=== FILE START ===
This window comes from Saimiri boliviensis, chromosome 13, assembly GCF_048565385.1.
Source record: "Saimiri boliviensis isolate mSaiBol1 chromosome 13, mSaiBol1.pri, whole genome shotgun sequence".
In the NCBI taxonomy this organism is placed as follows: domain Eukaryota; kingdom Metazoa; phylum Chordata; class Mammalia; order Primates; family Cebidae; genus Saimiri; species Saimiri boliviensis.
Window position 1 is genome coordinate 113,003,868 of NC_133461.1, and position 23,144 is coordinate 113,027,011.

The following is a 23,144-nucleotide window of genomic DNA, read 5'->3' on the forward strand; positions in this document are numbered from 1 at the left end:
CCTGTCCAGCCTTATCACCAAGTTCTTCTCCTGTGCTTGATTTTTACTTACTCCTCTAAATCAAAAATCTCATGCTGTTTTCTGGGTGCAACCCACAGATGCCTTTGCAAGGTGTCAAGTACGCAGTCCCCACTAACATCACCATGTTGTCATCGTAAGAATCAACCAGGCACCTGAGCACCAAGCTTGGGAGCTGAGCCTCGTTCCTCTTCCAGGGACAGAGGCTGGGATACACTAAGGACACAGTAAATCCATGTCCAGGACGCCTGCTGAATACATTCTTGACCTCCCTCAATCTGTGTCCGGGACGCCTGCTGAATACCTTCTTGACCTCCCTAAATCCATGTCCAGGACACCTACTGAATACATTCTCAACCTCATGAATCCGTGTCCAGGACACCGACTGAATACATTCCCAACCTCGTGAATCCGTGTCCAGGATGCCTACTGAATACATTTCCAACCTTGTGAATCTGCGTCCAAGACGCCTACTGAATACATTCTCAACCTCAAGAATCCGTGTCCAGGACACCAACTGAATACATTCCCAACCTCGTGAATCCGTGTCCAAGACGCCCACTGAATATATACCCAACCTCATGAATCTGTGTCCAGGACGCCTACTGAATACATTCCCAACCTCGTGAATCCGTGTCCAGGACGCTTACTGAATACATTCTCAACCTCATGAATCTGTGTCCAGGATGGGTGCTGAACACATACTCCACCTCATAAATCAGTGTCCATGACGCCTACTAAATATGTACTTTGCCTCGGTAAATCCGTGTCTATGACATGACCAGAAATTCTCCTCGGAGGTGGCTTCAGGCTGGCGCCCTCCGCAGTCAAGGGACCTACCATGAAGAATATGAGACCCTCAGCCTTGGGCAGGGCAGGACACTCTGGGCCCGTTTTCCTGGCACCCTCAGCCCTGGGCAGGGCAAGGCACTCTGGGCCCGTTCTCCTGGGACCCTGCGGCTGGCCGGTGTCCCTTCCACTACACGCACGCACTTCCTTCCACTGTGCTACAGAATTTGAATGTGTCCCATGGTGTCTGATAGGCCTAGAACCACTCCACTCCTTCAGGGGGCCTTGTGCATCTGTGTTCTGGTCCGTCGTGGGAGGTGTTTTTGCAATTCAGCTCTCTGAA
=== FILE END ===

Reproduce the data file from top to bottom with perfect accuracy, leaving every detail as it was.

This window comes from Saimiri boliviensis, chromosome 13, assembly GCF_048565385.1.
Source record: "Saimiri boliviensis isolate mSaiBol1 chromosome 13, mSaiBol1.pri, whole genome shotgun sequence".
In the NCBI taxonomy this organism is placed as follows: domain Eukaryota; kingdom Metazoa; phylum Chordata; class Mammalia; order Primates; family Cebidae; genus Saimiri; species Saimiri boliviensis.
Window position 1 is genome coordinate 113,003,868 of NC_133461.1, and position 23,144 is coordinate 113,027,011.

The following is a 23,144-nucleotide window of genomic DNA, read 5'->3' on the forward strand; positions in this document are numbered from 1 at the left end:
CCTGTCCAGCCTTATCACCAAGTTCTTCTCCTGTGCTTGATTTTTACTTACTCCTCTAAATCAAAAATCTCATGCTGTTTTCTGGGTGCAACCCACAGATGCCTTTGCAAGGTGTCAAGTACGCAGTCCCCACTAACATCACCATGTTGTCATCGTAAGAATCAACCAGGCACCTGAGCACCAAGCTTGGGAGCTGAGCCTCGTTCCTCTTCCAGGGACAGAGGCTGGGATACACTAAGGACACAGTAAATCCATGTCCAGGACGCCTGCTGAATACATTCTTGACCTCCCTCAATCTGTGTCCGGGACGCCTGCTGAATACCTTCTTGACCTCCCTAAATCCATGTCCAGGACACCTACTGAATACATTCTCAACCTCATGAATCCGTGTCCAGGACACCGACTGAATACATTCCCAACCTCGTGAATCCGTGTCCAGGATGCCTACTGAATACATTTCCAACCTTGTGAATCTGCGTCCAAGACGCCTACTGAATACATTCTCAACCTCAAGAATCCGTGTCCAGGACACCAACTGAATACATTCCCAACCTCGTGAATCCGTGTCCAAGACGCCCACTGAATATATACCCAACCTCATGAATCTGTGTCCAGGACGCCTACTGAATACATTCCCAACCTCGTGAATCCGTGTCCAGGACGCTTACTGAATACATTCTCAACCTCATGAATCTGTGTCCAGGATGGGTGCTGAACACATACTCCACCTCATAAATCAGTGTCCATGACGCCTACTAAATATGTACTTTGCCTCGGTAAATCCGTGTCTATGACATGACCAGAAATTCTCCTCGGAGGTGGCTTCAGGCTGGCGCCCTCCGCAGTCAAGGGACCTACCATGAAGAATATGAGACCCTCAGCCTTGGGCAGGGCAGGACACTCTGGGCCCGTTTTCCTGGCACCCTCAGCCCTGGGCAGGGCAAGGCACTCTGGGCCCGTTCTCCTGGGACCCTGCGGCTGGCCGGTGTCCCTTCCACTACACGCACGCACTTCCTTCCACTGTGCTACAGAATTTGAATGTGTCCCATGGTGTCTGATAGGCCTAGAACCACTCCACTCCTTCAGGGGGCCTTGTGCATCTGTGTTCTGGTCCGTCGTGGGAGGTGTTTTTGCAATTCAGCTCTCTGAA